Verse 2

2. Out of Zion The seat and source of supreme authority.

Perfection of beauty Not to be taken physically, but morally, as the abode of God. Psalms 48:2

Verse 3

3. Is an allusion to Leviticus 10:2; Numbers 16:26. See Psalms 97:3.

Tempestuous Like the terrifying scenes of Sinai, Exodus 19:16. Compare Psalms 18:8-14

Verse 4

4. The heavens… the earth These are summoned as witnesses, as Deuteronomy 4:26; Deuteronomy 30:19

Verse 5

5. Gather my saints “My saints” are here defined as those that have made a covenant with me by sacrifice. This “covenant” is recorded Exodus 24:7-8; comp. Hebrews 9:19-20. It was national, solemn, perpetual, sealed in blood, and comprehended all of God’s revealed will, and now God is to judge whether they have fulfilled it.

Verse 7

7. Hear, O my people The court and witnesses being called, (Psalms 50:1-6,) the case is now opened. The charge is, that they had backslidden in heart, lost the spirituality of their religion, and their worship consisted only in empty forms. Compare Revelation 2:1-5. In Psalms 50:8-13 God is not to be understood as condemning their forms, as such, but only their substitution of forms for vital and heart piety. They had merged the spirit in the letter, the substance in the shadow, and thus their heartless worship became a lie. Comp. Matthew 23:23

Verse 13

13. Will I eat the flesh of bulls Such gross ideas of worship as linger in the mere forms, as if God delighted in them, arise from gross ideas of God, and this is the source of corruption in all heathenism and false religions.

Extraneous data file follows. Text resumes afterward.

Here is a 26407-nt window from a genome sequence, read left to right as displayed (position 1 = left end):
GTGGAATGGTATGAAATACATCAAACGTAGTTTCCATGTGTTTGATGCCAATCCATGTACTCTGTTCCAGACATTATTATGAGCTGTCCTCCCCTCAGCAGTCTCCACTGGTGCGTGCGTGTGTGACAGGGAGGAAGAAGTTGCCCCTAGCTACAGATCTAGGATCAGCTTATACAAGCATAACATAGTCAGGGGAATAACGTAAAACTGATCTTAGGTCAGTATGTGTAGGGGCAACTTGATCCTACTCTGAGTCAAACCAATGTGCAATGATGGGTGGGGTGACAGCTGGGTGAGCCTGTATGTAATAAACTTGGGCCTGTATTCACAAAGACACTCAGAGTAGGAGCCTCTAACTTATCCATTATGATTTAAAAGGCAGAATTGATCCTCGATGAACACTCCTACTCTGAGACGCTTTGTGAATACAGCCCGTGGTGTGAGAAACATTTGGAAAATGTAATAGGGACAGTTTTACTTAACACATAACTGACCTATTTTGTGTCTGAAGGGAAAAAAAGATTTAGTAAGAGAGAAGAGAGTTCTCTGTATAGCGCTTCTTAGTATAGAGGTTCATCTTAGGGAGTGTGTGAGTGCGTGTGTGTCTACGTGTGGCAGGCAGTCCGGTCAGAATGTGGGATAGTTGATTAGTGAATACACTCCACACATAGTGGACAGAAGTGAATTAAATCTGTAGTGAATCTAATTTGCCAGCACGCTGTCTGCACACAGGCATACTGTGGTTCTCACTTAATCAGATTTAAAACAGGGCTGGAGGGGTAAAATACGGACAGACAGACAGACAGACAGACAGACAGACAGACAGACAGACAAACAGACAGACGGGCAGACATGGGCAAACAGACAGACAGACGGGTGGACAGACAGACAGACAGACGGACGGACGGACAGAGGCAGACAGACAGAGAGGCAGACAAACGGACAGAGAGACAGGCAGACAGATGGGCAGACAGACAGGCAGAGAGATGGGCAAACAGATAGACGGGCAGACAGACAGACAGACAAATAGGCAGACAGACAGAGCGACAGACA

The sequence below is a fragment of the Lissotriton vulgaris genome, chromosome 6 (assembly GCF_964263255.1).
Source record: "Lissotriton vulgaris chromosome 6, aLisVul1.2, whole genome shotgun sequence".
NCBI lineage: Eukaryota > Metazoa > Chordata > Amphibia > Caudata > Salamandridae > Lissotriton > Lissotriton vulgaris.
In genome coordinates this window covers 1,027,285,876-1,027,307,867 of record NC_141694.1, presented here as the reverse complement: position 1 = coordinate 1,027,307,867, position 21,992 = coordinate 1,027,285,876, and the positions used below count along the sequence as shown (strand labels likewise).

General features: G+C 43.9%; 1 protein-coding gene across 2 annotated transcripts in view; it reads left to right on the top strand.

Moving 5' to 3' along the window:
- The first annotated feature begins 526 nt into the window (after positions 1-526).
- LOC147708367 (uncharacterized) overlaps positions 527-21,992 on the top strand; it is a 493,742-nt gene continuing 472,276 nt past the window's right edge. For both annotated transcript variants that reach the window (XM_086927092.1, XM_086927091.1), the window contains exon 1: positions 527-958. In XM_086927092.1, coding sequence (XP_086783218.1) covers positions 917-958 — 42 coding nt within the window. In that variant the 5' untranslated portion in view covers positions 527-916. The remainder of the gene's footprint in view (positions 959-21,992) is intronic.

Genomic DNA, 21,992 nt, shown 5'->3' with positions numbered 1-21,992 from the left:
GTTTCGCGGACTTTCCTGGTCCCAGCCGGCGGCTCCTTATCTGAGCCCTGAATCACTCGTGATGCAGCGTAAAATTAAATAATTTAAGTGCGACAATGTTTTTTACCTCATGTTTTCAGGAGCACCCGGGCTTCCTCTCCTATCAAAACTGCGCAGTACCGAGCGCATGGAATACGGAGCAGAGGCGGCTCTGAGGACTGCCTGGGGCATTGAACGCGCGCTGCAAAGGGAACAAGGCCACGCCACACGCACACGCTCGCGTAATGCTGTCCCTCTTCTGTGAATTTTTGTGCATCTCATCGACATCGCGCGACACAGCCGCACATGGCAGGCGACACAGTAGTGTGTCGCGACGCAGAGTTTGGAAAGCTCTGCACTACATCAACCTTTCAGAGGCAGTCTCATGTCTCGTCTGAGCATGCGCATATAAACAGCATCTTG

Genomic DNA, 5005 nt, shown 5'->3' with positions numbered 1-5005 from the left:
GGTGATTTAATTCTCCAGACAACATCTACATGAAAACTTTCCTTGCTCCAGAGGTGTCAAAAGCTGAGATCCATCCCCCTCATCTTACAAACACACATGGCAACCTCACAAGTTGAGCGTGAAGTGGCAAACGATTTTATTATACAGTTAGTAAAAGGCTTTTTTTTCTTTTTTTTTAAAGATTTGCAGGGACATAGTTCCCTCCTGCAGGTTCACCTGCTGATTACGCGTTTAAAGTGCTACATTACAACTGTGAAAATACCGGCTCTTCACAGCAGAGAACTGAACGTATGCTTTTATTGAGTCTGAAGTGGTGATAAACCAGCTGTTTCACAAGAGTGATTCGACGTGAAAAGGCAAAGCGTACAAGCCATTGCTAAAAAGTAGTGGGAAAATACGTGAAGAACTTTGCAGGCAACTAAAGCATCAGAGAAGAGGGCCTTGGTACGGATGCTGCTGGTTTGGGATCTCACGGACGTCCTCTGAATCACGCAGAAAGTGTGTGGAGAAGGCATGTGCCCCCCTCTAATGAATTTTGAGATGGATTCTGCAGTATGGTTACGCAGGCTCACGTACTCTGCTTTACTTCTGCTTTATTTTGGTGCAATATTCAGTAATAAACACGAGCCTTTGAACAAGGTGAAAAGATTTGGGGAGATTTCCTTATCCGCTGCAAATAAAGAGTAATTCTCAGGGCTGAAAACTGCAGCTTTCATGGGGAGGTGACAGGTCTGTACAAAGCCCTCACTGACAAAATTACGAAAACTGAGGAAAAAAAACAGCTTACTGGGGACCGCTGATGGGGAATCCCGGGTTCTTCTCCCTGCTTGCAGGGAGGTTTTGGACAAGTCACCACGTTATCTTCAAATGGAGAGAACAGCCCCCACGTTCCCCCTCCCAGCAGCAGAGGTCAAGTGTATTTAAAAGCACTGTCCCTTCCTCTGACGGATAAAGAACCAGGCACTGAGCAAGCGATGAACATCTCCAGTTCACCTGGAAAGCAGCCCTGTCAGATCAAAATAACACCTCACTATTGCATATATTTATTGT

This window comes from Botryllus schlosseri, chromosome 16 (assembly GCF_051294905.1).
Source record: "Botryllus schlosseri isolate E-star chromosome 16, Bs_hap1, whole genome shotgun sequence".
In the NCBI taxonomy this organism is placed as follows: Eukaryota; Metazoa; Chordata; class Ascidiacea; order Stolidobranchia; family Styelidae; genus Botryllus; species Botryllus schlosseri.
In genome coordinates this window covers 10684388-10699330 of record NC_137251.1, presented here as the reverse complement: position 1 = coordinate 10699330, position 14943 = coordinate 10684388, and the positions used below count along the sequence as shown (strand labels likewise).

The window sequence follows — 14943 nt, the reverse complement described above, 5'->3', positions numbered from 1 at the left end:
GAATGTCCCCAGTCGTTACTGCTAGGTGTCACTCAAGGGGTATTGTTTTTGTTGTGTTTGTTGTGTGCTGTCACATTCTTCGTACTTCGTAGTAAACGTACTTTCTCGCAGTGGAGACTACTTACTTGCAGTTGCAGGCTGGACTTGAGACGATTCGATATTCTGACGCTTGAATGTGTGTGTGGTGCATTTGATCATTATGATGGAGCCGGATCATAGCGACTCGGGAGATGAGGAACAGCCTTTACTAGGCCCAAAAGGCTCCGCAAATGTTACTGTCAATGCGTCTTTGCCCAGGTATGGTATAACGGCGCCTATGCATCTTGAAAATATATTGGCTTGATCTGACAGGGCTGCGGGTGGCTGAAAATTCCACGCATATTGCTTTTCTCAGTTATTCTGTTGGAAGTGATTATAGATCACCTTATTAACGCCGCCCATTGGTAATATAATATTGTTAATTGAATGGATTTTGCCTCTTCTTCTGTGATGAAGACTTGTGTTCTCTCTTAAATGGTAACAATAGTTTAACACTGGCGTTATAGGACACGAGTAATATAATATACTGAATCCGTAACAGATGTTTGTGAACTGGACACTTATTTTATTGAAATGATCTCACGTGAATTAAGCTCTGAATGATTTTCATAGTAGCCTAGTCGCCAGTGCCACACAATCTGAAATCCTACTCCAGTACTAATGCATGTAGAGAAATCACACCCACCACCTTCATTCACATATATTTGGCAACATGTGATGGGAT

Verse 14

14. Offer unto God thanksgiving “The calves of the lips,” says the prophet, Hosea 14:2, which the apostle calls “the sacrifice of praise to God,” Hebrews 13:15. The Hebrew reads: Sacrifice to God a todah. The todah was a praise offering, one of the species of “peace offerings,” described Leviticus 7:11-15, the fundamental idea of which was, thanksgiving to God for reconciliation, or peace, with him. So, also, the next line pay thy vows refers to the “freewill offering,” another species of “peace offering,” described in Leviticus 7:16. It was an offering which the individual had freely and voluntarily assumed. The idea of the text is, that to offer to God, from the heart, thanksgiving and praise, and to heartily fulfil their covenant vows, the things signified by the external sacrifice, is the real requirement and intent of the law, without which the form is only empty mockery. Compare 1 Samuel 15:22-23

Verse 15

15. Call upon me… I will deliver thee Acting upon these instructions, and meeting the spirit and intent of the law, your prayers will be acceptable and will be answered.

Verse 16